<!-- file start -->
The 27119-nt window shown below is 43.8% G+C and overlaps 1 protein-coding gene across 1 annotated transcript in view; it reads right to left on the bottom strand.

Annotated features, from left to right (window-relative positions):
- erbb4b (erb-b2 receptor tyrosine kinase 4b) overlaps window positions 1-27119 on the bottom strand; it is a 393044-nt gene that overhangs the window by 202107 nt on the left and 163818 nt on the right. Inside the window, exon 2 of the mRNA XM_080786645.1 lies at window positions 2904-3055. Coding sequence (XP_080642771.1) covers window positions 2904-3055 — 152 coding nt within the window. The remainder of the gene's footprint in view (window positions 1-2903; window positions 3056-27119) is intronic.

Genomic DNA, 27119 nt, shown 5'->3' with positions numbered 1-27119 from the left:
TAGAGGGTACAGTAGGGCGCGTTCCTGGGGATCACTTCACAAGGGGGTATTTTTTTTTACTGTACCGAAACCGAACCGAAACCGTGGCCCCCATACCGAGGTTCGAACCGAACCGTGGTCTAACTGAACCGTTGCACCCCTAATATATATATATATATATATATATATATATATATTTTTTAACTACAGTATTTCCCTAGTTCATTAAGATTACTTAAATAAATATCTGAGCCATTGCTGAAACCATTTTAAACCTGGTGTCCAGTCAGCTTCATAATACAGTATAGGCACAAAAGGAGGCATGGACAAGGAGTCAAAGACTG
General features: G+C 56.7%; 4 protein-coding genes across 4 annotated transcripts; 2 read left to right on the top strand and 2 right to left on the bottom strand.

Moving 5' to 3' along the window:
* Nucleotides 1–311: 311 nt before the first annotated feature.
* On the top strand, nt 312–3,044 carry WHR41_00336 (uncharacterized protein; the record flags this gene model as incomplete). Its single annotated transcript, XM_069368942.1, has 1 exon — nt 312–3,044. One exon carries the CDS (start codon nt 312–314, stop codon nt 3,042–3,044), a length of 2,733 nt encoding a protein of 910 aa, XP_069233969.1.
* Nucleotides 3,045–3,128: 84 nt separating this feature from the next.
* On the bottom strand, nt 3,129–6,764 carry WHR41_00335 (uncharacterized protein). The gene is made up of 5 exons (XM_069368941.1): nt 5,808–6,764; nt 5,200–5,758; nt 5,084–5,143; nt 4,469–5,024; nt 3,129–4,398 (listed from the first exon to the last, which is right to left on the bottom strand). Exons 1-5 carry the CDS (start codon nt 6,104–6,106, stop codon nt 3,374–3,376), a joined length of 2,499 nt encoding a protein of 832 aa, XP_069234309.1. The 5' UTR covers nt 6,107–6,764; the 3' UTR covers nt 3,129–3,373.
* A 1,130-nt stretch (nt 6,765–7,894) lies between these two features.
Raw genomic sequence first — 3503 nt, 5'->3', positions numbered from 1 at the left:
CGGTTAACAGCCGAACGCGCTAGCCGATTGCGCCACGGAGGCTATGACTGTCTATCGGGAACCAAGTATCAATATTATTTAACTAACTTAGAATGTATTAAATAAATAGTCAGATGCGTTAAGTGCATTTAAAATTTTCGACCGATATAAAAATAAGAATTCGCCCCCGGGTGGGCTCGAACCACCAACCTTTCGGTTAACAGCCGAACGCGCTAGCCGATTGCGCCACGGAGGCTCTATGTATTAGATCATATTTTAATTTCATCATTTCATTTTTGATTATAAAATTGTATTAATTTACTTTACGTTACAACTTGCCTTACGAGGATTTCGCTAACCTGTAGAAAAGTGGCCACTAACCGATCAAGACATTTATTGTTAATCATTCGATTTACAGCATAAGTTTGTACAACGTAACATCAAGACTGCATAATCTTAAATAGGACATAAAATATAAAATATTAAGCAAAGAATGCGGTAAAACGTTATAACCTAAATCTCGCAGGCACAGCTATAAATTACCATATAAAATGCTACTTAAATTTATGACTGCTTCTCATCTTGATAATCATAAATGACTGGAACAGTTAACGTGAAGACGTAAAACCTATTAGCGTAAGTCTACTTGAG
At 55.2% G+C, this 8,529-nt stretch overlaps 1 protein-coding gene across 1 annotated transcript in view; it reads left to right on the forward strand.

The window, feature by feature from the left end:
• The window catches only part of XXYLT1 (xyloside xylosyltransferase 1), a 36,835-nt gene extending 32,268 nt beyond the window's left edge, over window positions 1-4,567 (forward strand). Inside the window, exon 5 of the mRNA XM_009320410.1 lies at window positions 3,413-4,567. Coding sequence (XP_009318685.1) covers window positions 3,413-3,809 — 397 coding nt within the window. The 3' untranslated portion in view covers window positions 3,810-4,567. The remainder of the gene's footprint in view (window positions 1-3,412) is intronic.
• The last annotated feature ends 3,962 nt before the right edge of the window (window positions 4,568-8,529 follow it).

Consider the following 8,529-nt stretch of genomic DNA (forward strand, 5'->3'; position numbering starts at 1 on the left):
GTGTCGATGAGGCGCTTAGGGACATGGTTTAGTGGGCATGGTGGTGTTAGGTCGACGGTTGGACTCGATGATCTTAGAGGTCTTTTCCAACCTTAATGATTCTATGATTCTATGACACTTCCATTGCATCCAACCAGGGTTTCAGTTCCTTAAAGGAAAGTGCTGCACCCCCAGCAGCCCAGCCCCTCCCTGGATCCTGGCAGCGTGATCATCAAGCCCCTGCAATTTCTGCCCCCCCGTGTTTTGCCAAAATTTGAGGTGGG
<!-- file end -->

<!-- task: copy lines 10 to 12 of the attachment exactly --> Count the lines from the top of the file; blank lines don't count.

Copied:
* Nucleotides 3,045–3,128: 84 nt separating this feature from the next.
* On the bottom strand, nt 3,129–6,764 carry WHR41_00335 (uncharacterized protein). The gene is made up of 5 exons (XM_069368941.1): nt 5,808–6,764; nt 5,200–5,758; nt 5,084–5,143; nt 4,469–5,024; nt 3,129–4,398 (listed from the first exon to the last, which is right to left on the bottom strand). Exons 1-5 carry the CDS (start codon nt 6,104–6,106, stop codon nt 3,374–3,376), a joined length of 2,499 nt encoding a protein of 832 aa, XP_069234309.1. The 5' UTR covers nt 6,107–6,764; the 3' UTR covers nt 3,129–3,373.
* A 1,130-nt stretch (nt 6,765–7,894) lies between these two features.